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Contesting a Will - When it Makes Sense

There are times when a person passes away and leaves behind a will that may surprise (or even shock) the survivors because of who is chosen to receive the assets.

If you've been left out of a will or feel the terms of a will are unfair, there are certain instances when it may be worth challenging the validity of the will in court, such as when:


  • Your loved one didn't seem mentally fit shortly before death but signed or made changes to his or her will during that time frame
  • A lawyer didn't assist in drafting or executing the will (this can increase the chances that the will doesn't conform with state laws).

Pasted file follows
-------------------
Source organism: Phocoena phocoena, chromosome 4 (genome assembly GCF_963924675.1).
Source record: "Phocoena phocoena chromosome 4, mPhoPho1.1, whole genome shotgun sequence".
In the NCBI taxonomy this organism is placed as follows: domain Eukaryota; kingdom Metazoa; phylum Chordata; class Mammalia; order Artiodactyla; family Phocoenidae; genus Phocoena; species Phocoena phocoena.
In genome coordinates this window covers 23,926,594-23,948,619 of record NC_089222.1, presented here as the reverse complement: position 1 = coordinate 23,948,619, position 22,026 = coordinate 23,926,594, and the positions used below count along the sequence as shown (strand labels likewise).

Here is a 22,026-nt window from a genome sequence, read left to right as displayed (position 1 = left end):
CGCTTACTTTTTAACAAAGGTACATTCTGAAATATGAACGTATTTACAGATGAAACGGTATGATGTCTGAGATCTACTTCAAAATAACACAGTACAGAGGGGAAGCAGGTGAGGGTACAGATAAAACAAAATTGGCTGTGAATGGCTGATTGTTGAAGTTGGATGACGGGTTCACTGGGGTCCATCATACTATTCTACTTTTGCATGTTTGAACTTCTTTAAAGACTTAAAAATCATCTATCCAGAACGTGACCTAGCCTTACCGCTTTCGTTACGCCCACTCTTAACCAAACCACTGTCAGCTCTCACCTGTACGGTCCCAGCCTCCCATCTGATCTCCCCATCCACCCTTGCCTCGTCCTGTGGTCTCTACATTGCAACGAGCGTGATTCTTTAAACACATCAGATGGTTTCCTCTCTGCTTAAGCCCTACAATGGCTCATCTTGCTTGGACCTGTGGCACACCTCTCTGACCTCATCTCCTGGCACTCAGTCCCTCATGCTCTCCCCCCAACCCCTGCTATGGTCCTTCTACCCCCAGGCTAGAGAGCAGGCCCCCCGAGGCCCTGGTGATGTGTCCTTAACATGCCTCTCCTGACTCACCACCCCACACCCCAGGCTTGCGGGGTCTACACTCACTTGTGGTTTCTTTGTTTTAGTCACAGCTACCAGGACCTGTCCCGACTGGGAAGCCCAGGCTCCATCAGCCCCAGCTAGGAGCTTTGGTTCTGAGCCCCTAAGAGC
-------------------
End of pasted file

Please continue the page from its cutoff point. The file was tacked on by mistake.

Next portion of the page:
• The will wasn't signed by your loved one or the signature on the document does not appear to be that of your loved one.
  • Undue influence led to changes in the will. This is sometimes seen when caregivers push for changes that benefit them. 
  • There are inconsistencies between beneficiary designations of the will and other aspects of your loved one's estate (life insurance policies, retirement accounts, etc.)
  • You were excluded accidentally. This can occur when a parent names all of your siblings in the will, but the will was drafted prior to your birth.
If you are unsure about the validity of a will or feel it's unfair, contact the Law Office of William J. Luse (843-839-4795) to discuss your situation. These issues are far too complex to try to handle on your own, and the stakes are too high

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